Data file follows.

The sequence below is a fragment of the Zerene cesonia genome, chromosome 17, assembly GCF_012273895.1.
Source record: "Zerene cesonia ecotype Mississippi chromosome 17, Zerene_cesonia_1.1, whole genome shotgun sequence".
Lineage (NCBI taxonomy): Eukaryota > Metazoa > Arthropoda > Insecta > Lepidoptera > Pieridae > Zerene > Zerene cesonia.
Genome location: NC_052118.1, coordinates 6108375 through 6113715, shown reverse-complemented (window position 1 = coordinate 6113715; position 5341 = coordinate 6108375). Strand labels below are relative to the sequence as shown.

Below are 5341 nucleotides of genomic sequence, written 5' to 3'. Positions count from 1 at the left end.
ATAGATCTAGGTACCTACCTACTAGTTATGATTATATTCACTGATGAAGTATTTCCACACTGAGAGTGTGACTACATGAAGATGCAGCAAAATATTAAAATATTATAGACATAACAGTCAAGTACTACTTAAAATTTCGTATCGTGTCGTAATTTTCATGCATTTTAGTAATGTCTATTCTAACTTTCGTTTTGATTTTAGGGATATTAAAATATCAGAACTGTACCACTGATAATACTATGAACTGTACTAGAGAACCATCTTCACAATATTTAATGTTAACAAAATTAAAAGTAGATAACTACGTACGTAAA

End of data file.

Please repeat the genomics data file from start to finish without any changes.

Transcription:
The sequence below is a fragment of the Zerene cesonia genome, chromosome 17, assembly GCF_012273895.1.
Source record: "Zerene cesonia ecotype Mississippi chromosome 17, Zerene_cesonia_1.1, whole genome shotgun sequence".
Lineage (NCBI taxonomy): Eukaryota > Metazoa > Arthropoda > Insecta > Lepidoptera > Pieridae > Zerene > Zerene cesonia.
Genome location: NC_052118.1, coordinates 6108375 through 6113715, shown reverse-complemented (window position 1 = coordinate 6113715; position 5341 = coordinate 6108375). Strand labels below are relative to the sequence as shown.

Below are 5341 nucleotides of genomic sequence, written 5' to 3'. Positions count from 1 at the left end.
ATAGATCTAGGTACCTACCTACTAGTTATGATTATATTCACTGATGAAGTATTTCCACACTGAGAGTGTGACTACATGAAGATGCAGCAAAATATTAAAATATTATAGACATAACAGTCAAGTACTACTTAAAATTTCGTATCGTGTCGTAATTTTCATGCATTTTAGTAATGTCTATTCTAACTTTCGTTTTGATTTTAGGGATATTAAAATATCAGAACTGTACCACTGATAATACTATGAACTGTACTAGAGAACCATCTTCACAATATTTAATGTTAACAAAATTAAAAGTAGATAACTACGTACGTAAA